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Social Security and Welfare

France - Social Security and Welfare

Those who are resident in France need to be registered with the French social security system so that they can be sure of the benefits to which they are entitled. There are several different categories to the social security system and you need to be sure that you are in the right one. The general scheme (régime générale) covers more than 80% of people in France and is the one used for employees. There are some autonomous schemes for self employed and some categories of professional workers, an agricultural scheme (régimes agricoles) for farm workers and special schemes for specific work, such as for those in the civil service.

The majority of people are registered on the general scheme which covers workers for sickness benefits, maternity benefits, accidents at work, disability, old age pensions, death benefits and unemployment benefits. When you start at any job in France the employer is obliged to register your details with the URSSAF. You will only need to contact them if you believe that there is a problem. This will cover you for the social security contributions which are taken from your salary and benefits such as unemployment benefit and pensions. The employer also makes a contribution in your name to the scheme.

You will receive a certificate that gives details of your registration to the scheme. You will also receive a social security number and a carte vitale for health benefits. Under the general scheme the cover automatically extends to those people in your immediate family who are dependent on you, such as children or a spouse. If you are working for a company that has offices in France but is officially based outside the country you will not be eligible to join a social security scheme.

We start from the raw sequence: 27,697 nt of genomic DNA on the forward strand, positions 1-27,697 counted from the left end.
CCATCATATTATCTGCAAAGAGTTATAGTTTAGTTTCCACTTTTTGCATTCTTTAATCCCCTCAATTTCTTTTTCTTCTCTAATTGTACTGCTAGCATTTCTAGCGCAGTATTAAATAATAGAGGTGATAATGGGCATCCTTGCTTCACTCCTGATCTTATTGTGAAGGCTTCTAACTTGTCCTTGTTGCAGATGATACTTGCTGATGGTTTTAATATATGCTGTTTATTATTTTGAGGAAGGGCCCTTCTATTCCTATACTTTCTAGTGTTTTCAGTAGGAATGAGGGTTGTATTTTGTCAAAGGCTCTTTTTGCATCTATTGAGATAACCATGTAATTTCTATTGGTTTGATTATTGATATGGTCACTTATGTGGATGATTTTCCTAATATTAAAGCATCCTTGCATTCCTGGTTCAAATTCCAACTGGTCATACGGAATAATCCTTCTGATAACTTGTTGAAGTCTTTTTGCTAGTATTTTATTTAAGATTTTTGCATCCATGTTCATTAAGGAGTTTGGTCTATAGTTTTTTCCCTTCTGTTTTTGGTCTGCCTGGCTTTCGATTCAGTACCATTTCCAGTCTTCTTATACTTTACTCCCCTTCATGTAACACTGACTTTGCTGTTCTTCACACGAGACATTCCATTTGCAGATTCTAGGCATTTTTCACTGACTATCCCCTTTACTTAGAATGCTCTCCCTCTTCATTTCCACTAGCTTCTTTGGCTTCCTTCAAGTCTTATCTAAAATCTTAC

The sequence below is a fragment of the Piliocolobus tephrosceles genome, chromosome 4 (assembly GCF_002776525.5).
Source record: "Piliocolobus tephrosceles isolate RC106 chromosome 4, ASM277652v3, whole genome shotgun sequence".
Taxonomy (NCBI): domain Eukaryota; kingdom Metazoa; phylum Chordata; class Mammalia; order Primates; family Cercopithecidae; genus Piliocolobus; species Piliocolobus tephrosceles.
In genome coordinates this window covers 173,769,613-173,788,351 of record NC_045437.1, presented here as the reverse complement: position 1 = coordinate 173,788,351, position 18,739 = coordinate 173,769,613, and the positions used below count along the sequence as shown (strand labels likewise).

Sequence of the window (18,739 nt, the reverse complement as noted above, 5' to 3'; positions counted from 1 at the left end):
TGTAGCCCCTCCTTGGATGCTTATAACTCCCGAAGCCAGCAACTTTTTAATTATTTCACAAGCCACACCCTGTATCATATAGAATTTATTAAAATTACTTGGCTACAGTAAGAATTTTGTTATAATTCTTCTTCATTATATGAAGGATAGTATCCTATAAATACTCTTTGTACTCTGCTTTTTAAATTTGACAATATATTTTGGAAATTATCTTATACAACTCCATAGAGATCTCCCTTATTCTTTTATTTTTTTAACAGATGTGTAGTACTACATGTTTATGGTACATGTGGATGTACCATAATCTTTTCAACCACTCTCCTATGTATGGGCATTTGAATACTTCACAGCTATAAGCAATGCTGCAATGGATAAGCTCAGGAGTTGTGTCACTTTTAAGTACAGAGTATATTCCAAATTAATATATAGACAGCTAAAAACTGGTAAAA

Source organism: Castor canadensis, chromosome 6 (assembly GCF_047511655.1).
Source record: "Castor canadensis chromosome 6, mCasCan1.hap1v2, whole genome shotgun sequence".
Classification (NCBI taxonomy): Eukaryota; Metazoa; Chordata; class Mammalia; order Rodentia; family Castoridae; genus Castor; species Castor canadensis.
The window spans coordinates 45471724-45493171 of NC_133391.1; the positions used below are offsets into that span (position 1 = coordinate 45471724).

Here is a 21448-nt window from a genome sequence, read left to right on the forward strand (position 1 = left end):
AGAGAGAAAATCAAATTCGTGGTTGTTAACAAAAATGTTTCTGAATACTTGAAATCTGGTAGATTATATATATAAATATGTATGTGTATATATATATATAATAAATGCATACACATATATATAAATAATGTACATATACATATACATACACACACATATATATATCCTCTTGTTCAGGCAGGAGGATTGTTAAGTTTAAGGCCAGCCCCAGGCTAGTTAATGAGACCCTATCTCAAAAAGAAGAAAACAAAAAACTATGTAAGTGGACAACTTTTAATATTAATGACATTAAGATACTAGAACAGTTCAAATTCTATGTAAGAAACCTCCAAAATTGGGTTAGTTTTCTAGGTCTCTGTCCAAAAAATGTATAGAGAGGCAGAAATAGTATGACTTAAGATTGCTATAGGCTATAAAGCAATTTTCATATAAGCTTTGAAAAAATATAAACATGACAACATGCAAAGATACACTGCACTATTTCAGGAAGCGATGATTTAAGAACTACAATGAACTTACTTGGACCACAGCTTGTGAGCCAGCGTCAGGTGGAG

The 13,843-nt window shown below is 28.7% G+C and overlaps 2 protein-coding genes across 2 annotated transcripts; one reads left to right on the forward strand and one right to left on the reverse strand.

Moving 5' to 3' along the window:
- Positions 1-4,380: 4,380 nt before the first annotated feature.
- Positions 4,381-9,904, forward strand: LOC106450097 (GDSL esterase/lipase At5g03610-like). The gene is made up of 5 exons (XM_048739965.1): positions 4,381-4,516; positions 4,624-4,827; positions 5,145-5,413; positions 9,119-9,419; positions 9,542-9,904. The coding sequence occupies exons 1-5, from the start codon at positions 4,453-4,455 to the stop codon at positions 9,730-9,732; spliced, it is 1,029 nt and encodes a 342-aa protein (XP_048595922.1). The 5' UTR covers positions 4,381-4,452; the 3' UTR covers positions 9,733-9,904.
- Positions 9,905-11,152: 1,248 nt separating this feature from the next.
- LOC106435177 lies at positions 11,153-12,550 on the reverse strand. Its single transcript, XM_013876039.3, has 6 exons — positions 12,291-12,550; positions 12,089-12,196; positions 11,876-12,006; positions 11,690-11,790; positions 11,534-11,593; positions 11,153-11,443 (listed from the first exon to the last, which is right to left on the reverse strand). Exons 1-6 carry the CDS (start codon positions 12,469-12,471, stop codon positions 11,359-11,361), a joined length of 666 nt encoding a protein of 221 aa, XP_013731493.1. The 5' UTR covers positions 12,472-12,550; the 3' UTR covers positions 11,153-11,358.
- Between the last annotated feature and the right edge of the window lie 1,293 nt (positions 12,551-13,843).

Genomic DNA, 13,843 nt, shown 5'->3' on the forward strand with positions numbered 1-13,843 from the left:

Health care is available to all those who have legal residency in France. The social security system requires the care to be paid for first then reimbursed later. If you need to take sick leave from work you are entitled to 50% of your average gross pay from the previous three months. These payments are available from the fourth day of sick leave and the payments are usually made by the employer, who can claim them back from the authorities. Maternity leave is covered by social security also and this covers 100% of the costs, including all hospital treatments. All those who take maternity leave are given a daily allowance. The amount is based on the average daily pay earned over the previous three months and maternity leave will last for a minimum of 16 weeks. A maximum of six weeks can be taken prior to the due date. Longer periods of maternity leave are available after the third child.

If you should be in an accident while travelling to or from work you will be covered under the French social security system. There is a daily allowance from the first day you are unable to work which is the equivalent of 60% of your average gross daily pay for a period of 28 days, which then increases to 80%. If it is deemed that you are incapable of working on a permanent basis then you may be able to claim a pension. If you die as a result of your injuries then your family may be able to claim a pension. You are also able to claim in this category if you choose to move to another country at a later date.

The social security also covers invalidity insurance. This is can be awarded to a claimant on a temporary basis and can be reviewed regularly by the authorities. In order to claim the authorities must consider that you are two-thirds disabled, under the age of 60, have made contributions to the social security system for a minimum of 6 months and be prepared to undergo medical examinations when required. You can also receive a pension under this section of the regime. The amount paid will depend upon your employment status and average earnings over the previous 10 years.